South Korean law firm Aone filed a complaint with Seoul Central District Court on Oct. 5 against Newlink Co. Ltd., the owner of crypto exchange Cashierest, according to local media. Lawyer Kim Dong-joo at Aone’s Seocho branch explained that his firm is pursuing charges against the crypto exchange for deviating from the public interest in order to restore the health of the cryptocurrency market, Zdnet Korea conveyed.
The publication described one of the schemes used by the exchange as “Criminal pumping, the so-called ‘cage pumping,’ which induces price increases while restricting the withdrawal of cryptocurrency.”
The suit alleges that Cashierest has committed two illegal acts by issuing its “dividend coin [called] cap (CAP)” on the capital market, according to the news outlet. The first is a “violation of the securities issuance procedure,” as defined in Article 119 of the country’s Capital Markets Act. The other is a violation of Article 178 which prohibits unfair trading. The publication emphasized that the exchange engages in unfair practices to pump the price of its token.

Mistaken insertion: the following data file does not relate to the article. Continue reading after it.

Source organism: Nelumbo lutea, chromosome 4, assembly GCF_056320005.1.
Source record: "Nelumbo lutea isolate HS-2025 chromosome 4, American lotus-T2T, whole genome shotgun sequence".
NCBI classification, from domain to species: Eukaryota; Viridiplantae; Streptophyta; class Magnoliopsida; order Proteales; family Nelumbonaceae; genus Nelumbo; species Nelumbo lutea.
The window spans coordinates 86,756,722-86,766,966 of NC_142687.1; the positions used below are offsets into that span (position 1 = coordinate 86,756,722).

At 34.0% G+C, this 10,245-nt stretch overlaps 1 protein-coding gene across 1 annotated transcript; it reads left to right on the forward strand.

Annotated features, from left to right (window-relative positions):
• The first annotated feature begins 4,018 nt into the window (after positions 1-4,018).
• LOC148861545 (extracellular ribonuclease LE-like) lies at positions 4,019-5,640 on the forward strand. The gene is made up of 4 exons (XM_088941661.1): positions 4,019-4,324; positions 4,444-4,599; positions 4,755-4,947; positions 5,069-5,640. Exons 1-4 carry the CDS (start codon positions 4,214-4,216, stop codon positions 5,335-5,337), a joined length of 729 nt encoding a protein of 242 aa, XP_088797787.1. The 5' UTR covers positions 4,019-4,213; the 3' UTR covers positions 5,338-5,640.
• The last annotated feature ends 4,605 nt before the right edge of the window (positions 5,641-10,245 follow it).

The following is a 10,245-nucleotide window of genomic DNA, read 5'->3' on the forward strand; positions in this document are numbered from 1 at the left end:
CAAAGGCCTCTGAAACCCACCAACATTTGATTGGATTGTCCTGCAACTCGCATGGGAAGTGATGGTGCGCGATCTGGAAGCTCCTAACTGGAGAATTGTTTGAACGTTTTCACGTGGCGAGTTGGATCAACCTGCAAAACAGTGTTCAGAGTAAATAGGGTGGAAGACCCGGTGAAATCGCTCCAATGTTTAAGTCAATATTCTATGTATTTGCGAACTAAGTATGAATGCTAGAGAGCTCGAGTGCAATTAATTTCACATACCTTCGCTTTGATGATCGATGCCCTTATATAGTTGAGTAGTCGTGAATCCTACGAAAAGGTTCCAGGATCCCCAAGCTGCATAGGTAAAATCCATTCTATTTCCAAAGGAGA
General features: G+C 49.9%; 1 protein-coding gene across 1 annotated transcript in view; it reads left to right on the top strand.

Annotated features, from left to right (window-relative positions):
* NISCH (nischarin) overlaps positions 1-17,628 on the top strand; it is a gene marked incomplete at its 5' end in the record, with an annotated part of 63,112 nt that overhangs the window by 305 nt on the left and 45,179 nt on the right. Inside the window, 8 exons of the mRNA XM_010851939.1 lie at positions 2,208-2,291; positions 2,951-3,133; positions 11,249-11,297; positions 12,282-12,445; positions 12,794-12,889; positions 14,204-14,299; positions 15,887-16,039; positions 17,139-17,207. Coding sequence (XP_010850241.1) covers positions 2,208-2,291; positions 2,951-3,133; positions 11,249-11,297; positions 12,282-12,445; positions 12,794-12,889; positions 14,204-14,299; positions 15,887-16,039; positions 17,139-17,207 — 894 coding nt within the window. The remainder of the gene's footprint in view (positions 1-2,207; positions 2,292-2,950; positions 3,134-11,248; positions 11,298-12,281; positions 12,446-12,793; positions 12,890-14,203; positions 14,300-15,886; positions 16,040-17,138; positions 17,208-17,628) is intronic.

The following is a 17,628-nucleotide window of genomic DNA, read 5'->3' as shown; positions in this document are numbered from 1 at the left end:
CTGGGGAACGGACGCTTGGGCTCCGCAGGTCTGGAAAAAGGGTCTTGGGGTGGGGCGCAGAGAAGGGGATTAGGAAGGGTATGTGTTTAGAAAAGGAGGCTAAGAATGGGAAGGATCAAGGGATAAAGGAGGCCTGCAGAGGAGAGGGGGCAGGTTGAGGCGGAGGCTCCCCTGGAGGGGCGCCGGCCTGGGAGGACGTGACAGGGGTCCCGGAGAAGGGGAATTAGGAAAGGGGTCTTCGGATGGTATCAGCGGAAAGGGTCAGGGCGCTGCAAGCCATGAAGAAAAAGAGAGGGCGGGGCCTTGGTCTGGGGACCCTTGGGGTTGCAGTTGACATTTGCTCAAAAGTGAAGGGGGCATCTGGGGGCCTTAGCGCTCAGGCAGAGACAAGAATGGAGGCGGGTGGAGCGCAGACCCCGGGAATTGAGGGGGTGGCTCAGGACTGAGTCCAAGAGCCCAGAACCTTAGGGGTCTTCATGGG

Dividends, Trade Mining, Referral Mining
At the heart of the lawsuit is CAP, the exchange’s own token. First issued in August, the token has three features: dividends, trade mining, and referral mining. CAP’s whitepaper reads, “By possessing CAP, you can receive 100% of profits of Cashierest’s exchange charges. Regarding charges issued with each market (KRW, BTC, ETH, TUSD), the refund of charges will be 100% refunded in each applicable currency.”